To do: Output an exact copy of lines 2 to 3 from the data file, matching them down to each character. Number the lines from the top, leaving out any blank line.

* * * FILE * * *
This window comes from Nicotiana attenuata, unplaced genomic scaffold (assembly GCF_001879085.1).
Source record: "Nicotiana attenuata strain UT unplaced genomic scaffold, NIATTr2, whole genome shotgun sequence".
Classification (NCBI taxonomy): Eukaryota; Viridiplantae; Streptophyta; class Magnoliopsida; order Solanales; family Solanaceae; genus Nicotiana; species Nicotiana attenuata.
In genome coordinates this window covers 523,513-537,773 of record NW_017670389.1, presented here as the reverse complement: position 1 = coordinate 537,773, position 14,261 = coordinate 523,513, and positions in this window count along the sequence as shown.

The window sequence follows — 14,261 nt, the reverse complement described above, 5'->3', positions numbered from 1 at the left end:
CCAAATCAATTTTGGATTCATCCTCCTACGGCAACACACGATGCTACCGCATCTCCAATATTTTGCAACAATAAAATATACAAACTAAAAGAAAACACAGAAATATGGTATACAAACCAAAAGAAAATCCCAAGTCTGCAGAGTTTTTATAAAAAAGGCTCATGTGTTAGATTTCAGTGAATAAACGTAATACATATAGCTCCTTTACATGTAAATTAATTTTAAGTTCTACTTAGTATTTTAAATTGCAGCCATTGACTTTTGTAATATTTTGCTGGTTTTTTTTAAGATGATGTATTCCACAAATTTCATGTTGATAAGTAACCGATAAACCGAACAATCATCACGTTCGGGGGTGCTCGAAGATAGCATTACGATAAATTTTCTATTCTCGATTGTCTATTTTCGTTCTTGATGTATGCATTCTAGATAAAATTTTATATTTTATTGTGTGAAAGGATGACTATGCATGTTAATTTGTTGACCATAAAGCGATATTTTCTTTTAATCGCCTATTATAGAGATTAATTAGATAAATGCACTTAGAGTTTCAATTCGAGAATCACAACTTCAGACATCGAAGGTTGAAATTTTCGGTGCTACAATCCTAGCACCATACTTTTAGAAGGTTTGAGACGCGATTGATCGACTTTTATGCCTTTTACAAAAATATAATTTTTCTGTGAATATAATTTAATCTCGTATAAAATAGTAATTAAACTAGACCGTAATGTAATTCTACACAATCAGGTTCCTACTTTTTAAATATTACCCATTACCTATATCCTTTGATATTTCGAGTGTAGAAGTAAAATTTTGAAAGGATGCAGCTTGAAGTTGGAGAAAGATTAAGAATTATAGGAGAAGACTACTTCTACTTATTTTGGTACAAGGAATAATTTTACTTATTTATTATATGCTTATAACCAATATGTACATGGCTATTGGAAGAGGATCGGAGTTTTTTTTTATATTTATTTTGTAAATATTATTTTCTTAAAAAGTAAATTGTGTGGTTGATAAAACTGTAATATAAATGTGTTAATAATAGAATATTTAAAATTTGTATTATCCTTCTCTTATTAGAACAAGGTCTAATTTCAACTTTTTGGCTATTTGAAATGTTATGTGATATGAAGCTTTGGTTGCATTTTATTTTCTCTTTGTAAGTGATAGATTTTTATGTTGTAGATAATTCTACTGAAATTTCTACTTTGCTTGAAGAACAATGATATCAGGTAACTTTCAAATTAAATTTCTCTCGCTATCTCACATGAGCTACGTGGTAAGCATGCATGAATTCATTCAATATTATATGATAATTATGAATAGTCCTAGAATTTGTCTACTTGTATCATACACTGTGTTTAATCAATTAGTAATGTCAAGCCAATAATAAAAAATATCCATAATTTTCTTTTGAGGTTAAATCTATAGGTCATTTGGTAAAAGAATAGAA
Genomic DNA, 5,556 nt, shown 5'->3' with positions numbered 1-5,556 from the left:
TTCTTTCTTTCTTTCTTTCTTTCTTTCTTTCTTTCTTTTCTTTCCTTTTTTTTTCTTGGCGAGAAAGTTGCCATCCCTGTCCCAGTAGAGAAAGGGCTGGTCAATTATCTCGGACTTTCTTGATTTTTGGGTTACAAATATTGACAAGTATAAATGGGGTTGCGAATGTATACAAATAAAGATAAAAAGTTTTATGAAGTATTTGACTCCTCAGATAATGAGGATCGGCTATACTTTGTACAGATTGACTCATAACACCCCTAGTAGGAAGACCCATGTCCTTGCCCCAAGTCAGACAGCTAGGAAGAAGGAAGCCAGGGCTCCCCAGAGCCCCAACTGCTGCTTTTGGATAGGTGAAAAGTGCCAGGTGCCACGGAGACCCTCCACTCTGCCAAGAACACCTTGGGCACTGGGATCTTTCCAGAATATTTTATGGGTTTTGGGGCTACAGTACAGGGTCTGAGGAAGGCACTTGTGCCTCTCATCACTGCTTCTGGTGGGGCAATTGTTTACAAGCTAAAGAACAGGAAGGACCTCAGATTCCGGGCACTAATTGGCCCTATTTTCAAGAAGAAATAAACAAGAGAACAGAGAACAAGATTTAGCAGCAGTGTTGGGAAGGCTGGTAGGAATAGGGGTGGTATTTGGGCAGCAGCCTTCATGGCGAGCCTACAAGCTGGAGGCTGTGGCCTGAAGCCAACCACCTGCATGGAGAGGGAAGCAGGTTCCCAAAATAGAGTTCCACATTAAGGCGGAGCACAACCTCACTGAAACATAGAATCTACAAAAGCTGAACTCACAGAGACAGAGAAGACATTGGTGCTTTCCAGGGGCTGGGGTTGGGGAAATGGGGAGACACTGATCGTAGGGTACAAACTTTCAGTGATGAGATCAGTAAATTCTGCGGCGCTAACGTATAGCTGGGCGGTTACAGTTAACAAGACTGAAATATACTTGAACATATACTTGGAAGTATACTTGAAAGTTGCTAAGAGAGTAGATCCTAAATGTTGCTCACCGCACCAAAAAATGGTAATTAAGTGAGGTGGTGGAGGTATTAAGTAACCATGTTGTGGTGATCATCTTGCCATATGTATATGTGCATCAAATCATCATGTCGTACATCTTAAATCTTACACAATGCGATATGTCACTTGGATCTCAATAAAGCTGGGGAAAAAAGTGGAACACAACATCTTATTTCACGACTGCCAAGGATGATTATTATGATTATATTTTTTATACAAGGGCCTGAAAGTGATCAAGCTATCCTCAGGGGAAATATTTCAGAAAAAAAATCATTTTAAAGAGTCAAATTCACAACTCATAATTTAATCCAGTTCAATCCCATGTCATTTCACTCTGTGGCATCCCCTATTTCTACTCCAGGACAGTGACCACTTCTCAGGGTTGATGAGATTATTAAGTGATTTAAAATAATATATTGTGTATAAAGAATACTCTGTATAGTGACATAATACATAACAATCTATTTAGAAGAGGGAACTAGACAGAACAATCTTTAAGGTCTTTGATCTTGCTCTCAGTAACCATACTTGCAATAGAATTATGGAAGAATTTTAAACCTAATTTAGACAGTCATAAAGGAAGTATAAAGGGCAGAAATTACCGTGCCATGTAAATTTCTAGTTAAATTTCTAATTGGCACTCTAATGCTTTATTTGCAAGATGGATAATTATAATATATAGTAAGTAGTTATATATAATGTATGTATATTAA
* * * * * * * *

Source record: "Nicotiana attenuata strain UT unplaced genomic scaffold, NIATTr2, whole genome shotgun sequence".
Classification (NCBI taxonomy): Eukaryota; Viridiplantae; Streptophyta; class Magnoliopsida; order Solanales; family Solanaceae; genus Nicotiana; species Nicotiana attenuata.